Even though Group Policy fundamentals are untouched in Windows Server 2003, a few general Group Policy tweaks can have huge consequences for the implementation of group policies.
A new feature for controlling the scope of group policies is the ability to filter the Group Policy based on WMI settings. As shown in Figure 6.1, a new WMI Filter tab is available on the Group Policy Object (GPO) for specifying WMI filters. Windows Management Instrumentation (WMI) is Microsoft's implementation of the Web-Based Enterprise Management (WBEM) initiative, which is intended to define standards for gathering and sharing enterprise management information. Both Windows 2000 and, to a greater degree, Windows Server 2003 contain several built-in WMI providers for gathering information about the system. WMI filters enable you to gather environment-specific information such as hardware, software, and configuration settings about machines or users. By using WMI filters, you can more finely control the scope of your group policies.
For example, a patch needs to be applied to a particular software application, but there are different patches for different operating systems: one for Windows 95, one for Windows 2000, yet another patch for Windows XP, and so on. Previously, if you wanted to do this with Group Policy, you had to come up with some way of determining the affected systems, and then add the computers to an organizational unit (OU) or group, and either apply the GPO to the OU or filter it based on the group. With WMI filters, you can simply create one Group Policy for each patch and filter each Group Policy to apply to the appropriate operating system. How's that for ease of administration?
The trick with WMI filtering is writing the WMI script on which the filter is based. Figure 6.2 shows a sample WMI filter that detects whether Windows 2000 is installed.
Figure 6.2. Configuring a WMI filter to detect whether Windows 2000 is installed.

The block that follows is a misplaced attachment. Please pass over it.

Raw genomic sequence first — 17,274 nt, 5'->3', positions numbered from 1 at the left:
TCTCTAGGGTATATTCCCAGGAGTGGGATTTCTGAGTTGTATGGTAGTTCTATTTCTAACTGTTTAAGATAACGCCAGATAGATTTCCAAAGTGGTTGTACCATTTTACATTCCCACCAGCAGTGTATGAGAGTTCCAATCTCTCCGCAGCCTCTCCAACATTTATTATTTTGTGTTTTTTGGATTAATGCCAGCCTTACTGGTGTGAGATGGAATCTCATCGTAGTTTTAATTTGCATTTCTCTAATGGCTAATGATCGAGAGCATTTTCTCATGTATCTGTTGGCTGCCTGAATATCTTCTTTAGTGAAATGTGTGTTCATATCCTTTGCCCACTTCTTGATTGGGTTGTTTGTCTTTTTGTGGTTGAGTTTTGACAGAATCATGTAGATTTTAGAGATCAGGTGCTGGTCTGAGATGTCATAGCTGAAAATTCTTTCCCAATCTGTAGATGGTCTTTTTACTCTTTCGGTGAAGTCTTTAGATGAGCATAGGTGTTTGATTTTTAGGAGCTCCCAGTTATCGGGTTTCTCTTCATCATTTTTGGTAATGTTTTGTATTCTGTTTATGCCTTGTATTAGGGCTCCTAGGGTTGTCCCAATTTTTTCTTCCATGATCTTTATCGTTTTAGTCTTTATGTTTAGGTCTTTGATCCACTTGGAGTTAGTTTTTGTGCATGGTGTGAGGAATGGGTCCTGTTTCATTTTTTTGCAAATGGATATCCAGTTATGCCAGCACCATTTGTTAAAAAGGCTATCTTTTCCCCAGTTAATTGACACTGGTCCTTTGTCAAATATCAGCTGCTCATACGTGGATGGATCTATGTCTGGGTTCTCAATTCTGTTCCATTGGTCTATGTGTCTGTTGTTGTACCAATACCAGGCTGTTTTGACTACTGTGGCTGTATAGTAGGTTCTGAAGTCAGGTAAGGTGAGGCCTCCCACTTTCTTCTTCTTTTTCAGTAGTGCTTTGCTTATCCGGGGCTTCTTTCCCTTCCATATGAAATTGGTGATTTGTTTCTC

Group policies in Windows Server 2003 now have cross-forest support. Before you get too excited, this does not mean that you can link GPOs created in a domain in one forest to objects (sites, domains, or OUs) in another. What it does mean, however, is that after root trusts are established, GPOs from trusted forests can be detected and processed. For example, when a user (Mary) from one forest (Forest1) logs on to a machine (ComputerA) that is a member of another forest (Forest2), the resulting group policies are those applied to ComputerA in Forest2 and those applied to Mary in Forest1. Additionally, you can allow cross-forest profiles so the user in the previous example would get his roaming profile as well.
For more information on the new cross-forest root trusts and how they are used, see Chapter 5, "Active Directory," p. 65.
On the surface, the Software Installation section looks the same as Windows 2000. However, a few subtle alterations exist in the software package creation process that can dramatically affect software deployments.
The first is merely a cosmetic change. When creating packages in the Software Installation section of Group Policy, you can now modify the Support Information URL. As shown in Figure 6.3, the support information URL is displayed when you click the support information link for an application in Add or Remove Programs.